(Adds shares in penultimate paragraph.)
June 14 (Bloomberg) -- Bank of America Corp., the largest U.S. lender, “significantly hindered” a federal review of its foreclosures on loans insured by the Federal Housing Administration, the U.S. said.
The bank was slow in providing data and offered incomplete information, according to the U.S. Department of Housing and Urban Development inspector general’s office, which conducted the review.
“Our review was significantly hindered by Bank of America’s reluctance to allow us to interview employees or provide data and information in a timely manner,” William Nixon, an assistant regional inspector general for the agency, said in a sworn declaration.
The filing, dated June 1 and obtained yesterday by Bloomberg News, was submitted as an exhibit in a lawsuit by the state of Arizona against the Charlotte, North Carolina-based bank. Arizona, which is seeking to interview former Bank of America employees, accused the bank of misleading homeowners who were seeking mortgage modifications.
Federal agencies and attorneys general from all 50 states are investigating the way banks service mortgage loans and conduct foreclosures. The group is in settlement talks with the five largest mortgage servicers, including Bank of America, Wells Fargo & Co. and JPMorgan Chase & Co.
New York Probe
Bank of America cooperated with the U.S. inquiry, said Dan Frahm, a company spokesman, adding “any suggestion otherwise is both inaccurate and inconsistent with how we work with all regulators.”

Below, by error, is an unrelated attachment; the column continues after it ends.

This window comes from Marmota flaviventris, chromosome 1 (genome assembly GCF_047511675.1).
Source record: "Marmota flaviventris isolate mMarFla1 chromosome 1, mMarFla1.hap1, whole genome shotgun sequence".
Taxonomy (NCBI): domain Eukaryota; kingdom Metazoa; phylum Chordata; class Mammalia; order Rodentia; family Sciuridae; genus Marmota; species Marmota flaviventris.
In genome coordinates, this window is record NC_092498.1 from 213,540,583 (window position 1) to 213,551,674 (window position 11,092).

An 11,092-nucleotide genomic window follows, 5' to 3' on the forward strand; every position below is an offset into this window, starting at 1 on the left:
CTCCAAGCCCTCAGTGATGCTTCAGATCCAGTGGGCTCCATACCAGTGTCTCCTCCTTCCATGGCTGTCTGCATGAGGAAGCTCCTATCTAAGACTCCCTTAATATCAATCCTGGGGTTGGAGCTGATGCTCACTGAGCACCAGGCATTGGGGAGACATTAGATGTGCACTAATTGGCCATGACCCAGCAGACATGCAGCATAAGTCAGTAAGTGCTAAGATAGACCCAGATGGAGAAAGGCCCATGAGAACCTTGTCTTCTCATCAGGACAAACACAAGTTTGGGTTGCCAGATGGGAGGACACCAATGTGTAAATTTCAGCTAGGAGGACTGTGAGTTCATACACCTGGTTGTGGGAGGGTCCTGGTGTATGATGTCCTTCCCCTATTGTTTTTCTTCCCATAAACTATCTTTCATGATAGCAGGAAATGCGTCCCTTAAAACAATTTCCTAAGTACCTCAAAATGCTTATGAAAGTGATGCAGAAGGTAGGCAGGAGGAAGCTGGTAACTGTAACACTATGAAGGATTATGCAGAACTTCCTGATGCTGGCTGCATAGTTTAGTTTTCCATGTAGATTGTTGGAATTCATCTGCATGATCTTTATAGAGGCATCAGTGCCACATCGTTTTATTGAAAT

In addition to the 50-state probe, New York Attorney General Eric Schneiderman has opened a new inquiry tied to the packaging and sale of loans to investors, according to a person familiar with the matter. Bank of America is included in that probe along with other banks and bond insurers such as MBIA Inc.
Schneiderman’s office has sought information from additional financial institutions, two people familiar with the matter said. He requested documents from Deutsche Bank AG and Bank of New York Mellon Corp., which act as trustees for mortgage-bond trusts, said one of the people.
Between five and 10 trustees are being asked to provide information, said the person, who declined to be identified because the matter isn’t public.
New York and Delaware agreed to share information gathered from the trustees, said the person. The two states are interested in probing the way mortgages were pooled and securitized and have focused on the trustee banks because of their role in the process, said a second person, who also declined to be identified because the matter isn’t public.
One issue is whether loan documents were properly transferred to the trusts, the person said. The trusts issued securities to investors backed by the pools of mortgage loans. A second issue is the due diligence performed on the quality of the loans going into the trusts and the representations made to investors, the person said.
James Freedland, a spokesman for Schneiderman, declined to comment regarding the bank trustees. John Gallagher, a spokesman for Frankfurt-based Deutsche Bank, and Kevin Heine, a spokesman for Bank of New York, declined to comment.
The HUD inspector general’s office conducted reviews of the five largest mortgage servicers “as they relate to FHA loans that have been foreclosed upon” and for which the servicers claimed insurance benefits, according to Nixon’s declaration. The office sought to determine whether Bank of America complied with applicable procedures when conducting foreclosures on FHA- insured loans.